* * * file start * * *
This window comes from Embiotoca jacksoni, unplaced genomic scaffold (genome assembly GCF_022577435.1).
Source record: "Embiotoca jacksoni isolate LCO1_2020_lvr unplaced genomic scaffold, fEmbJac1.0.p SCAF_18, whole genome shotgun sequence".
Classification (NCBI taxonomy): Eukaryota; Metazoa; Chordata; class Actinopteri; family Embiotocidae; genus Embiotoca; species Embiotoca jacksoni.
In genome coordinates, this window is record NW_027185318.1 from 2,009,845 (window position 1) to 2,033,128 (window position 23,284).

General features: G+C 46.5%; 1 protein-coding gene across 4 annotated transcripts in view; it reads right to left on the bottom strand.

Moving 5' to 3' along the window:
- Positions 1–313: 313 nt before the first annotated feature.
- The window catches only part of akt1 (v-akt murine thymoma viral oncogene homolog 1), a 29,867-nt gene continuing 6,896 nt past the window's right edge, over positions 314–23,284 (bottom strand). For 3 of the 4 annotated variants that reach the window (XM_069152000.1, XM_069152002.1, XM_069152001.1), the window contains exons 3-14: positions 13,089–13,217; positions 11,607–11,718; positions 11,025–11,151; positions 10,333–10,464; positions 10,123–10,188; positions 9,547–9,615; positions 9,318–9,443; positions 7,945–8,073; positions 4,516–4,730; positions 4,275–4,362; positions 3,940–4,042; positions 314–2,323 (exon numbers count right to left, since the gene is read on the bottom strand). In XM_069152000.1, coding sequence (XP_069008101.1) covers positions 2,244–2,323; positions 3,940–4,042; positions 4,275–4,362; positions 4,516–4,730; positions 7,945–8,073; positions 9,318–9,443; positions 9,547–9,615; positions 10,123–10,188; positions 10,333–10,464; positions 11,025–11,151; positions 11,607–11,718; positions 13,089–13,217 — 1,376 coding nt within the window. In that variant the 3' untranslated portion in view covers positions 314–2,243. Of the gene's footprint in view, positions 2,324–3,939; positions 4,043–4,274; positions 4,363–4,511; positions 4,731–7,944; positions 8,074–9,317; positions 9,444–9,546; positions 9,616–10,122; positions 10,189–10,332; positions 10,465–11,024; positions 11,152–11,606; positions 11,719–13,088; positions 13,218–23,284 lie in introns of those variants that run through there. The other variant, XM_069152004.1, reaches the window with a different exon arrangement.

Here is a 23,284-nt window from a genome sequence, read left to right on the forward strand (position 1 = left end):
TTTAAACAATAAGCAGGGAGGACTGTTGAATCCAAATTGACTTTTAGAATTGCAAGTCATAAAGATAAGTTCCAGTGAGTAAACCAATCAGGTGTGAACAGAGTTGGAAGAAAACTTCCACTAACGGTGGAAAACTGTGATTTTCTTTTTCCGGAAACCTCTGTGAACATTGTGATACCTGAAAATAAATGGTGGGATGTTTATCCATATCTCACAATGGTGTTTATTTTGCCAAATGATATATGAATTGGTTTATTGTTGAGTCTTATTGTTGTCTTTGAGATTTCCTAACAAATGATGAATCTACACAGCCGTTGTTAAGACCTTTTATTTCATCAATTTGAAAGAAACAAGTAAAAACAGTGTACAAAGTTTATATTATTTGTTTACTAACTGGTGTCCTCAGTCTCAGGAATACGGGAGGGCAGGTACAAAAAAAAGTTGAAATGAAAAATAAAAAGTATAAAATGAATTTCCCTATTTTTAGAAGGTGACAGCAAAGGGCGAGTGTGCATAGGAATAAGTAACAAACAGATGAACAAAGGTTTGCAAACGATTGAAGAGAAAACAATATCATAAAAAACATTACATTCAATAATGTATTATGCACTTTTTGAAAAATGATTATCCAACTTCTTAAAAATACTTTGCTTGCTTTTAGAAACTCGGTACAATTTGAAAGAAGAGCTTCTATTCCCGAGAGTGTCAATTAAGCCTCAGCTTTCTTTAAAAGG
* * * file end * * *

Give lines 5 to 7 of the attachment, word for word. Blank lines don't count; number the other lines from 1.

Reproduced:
General features: G+C 46.5%; 1 protein-coding gene across 4 annotated transcripts in view; it reads right to left on the bottom strand.

Moving 5' to 3' along the window:
- Positions 1–313: 313 nt before the first annotated feature.